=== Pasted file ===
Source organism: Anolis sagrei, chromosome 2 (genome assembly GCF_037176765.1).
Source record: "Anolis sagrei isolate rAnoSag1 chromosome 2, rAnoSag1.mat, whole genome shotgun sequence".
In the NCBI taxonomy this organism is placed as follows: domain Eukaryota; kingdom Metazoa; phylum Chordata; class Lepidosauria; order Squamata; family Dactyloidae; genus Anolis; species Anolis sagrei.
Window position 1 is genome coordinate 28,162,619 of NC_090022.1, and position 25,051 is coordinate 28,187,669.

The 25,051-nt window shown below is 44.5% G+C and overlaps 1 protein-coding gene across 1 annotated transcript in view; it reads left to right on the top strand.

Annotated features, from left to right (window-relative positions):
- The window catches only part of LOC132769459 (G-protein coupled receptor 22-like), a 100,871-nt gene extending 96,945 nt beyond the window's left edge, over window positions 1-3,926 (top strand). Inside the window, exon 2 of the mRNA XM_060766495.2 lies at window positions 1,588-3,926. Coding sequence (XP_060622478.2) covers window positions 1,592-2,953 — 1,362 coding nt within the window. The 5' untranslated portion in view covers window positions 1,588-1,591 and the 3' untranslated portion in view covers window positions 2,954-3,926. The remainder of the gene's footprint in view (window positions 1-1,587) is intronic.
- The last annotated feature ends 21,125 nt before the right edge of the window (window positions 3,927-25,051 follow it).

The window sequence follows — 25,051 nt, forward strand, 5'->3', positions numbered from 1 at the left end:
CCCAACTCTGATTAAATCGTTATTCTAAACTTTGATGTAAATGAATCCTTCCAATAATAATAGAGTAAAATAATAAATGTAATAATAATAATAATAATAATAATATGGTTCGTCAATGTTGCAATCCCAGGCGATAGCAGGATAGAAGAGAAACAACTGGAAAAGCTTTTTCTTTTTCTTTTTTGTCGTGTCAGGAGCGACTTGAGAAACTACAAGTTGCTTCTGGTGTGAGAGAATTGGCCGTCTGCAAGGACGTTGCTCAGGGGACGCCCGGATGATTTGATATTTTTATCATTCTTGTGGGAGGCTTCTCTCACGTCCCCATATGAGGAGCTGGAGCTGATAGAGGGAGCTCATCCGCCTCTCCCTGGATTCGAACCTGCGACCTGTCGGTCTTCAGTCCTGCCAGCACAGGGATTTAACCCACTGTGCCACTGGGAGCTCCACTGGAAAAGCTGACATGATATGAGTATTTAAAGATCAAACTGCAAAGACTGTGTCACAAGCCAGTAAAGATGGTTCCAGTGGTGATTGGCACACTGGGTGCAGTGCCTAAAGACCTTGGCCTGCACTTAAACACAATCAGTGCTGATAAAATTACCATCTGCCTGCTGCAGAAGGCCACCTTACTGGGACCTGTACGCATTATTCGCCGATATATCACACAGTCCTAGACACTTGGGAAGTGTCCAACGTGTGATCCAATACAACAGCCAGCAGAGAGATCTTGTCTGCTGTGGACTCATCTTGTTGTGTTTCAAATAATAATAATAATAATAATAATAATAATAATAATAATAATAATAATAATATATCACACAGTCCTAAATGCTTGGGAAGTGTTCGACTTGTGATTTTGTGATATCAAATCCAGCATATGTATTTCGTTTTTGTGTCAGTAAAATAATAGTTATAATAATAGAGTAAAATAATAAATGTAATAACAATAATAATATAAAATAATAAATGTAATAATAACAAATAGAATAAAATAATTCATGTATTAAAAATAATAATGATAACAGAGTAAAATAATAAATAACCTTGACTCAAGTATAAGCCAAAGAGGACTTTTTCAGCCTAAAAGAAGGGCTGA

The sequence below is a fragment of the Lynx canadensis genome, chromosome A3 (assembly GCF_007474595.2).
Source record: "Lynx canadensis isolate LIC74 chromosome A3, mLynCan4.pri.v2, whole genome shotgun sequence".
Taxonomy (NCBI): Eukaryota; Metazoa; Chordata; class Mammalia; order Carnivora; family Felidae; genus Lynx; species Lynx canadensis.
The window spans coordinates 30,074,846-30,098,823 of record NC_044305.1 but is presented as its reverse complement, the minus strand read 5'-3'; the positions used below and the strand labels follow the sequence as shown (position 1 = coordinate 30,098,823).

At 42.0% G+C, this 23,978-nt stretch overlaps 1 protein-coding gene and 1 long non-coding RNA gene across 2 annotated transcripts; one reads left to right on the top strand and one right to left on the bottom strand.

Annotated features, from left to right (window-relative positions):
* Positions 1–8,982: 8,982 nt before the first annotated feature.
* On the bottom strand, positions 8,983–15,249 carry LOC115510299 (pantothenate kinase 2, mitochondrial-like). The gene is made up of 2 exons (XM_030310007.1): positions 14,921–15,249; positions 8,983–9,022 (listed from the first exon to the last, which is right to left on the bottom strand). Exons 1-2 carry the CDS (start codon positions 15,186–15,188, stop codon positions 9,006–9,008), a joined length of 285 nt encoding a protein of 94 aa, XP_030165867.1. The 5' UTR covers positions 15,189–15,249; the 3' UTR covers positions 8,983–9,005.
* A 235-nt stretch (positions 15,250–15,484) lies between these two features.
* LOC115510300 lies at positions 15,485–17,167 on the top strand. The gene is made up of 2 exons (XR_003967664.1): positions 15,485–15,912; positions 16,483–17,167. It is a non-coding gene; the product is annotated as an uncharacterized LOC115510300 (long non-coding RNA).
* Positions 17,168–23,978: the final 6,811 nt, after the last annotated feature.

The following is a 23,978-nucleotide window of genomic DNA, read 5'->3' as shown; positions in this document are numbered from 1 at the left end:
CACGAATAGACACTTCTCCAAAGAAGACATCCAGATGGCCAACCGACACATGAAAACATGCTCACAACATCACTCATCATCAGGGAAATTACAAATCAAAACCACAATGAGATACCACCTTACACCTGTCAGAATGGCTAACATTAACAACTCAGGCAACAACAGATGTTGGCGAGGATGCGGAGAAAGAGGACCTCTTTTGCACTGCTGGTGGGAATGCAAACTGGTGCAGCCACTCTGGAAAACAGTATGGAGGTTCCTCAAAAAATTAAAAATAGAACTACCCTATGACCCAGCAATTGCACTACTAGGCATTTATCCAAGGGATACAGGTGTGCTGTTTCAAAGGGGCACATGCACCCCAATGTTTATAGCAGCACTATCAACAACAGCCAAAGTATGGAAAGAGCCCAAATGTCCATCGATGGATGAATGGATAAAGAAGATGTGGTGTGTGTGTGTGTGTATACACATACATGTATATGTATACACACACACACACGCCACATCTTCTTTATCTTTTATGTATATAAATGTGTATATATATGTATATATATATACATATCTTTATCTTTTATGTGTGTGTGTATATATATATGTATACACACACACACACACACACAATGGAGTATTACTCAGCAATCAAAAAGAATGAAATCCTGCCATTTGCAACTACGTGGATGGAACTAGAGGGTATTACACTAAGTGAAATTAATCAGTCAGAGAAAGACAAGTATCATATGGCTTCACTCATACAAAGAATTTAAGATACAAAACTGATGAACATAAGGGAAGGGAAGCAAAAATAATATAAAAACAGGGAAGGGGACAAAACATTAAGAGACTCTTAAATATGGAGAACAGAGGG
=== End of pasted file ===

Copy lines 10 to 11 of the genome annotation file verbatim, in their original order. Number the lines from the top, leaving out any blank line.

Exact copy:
CCCAACTCTGATTAAATCGTTATTCTAAACTTTGATGTAAATGAATCCTTCCAATAATAATAGAGTAAAATAATAAATGTAATAATAATAATAATAATAATAATATGGTTCGTCAATGTTGCAATCCCAGGCGATAGCAGGATAGAAGAGAAACAACTGGAAAAGCTTTTTCTTTTTCTTTTTTGTCGTGTCAGGAGCGACTTGAGAAACTACAAGTTGCTTCTGGTGTGAGAGAATTGGCCGTCTGCAAGGACGTTGCTCAGGGGACGCCCGGATGATTTGATATTTTTATCATTCTTGTGGGAGGCTTCTCTCACGTCCCCATATGAGGAGCTGGAGCTGATAGAGGGAGCTCATCCGCCTCTCCCTGGATTCGAACCTGCGACCTGTCGGTCTTCAGTCCTGCCAGCACAGGGATTTAACCCACTGTGCCACTGGGAGCTCCACTGGAAAAGCTGACATGATATGAGTATTTAAAGATCAAACTGCAAAGACTGTGTCACAAGCCAGTAAAGATGGTTCCAGTGGTGATTGGCACACTGGGTGCAGTGCCTAAAGACCTTGGCCTGCACTTAAACACAATCAGTGCTGATAAAATTACCATCTGCCTGCTGCAGAAGGCCACCTTACTGGGACCTGTACGCATTATTCGCCGATATATCACACAGTCCTAGACACTTGGGAAGTGTCCAACGTGTGATCCAATACAACAGCCAGCAGAGAGATCTTGTCTGCTGTGGACTCATCTTGTTGTGTTTCAAATAATAATAATAATAATAATAATAATAATAATAATAATAATAATAATAATATATCACACAGTCCTAAATGCTTGGGAAGTGTTCGACTTGTGATTTTGTGATATCAAATCCAGCATATGTATTTCGTTTTTGTGTCAGTAAAATAATAGTTATAATAATAGAGTAAAATAATAAATGTAATAACAATAATAATATAAAATAATAAATGTAATAATAACAAATAGAATAAAATAATTCATGTATTAAAAATAATAATGATAACAGAGTAAAATAATAAATAACCTTGACTCAAGTATAAGCCAAAGAGGACTTTTTCAGCCTAAAAGAAGGGCTGA

The sequence below is a fragment of the Lynx canadensis genome, chromosome A3 (assembly GCF_007474595.2).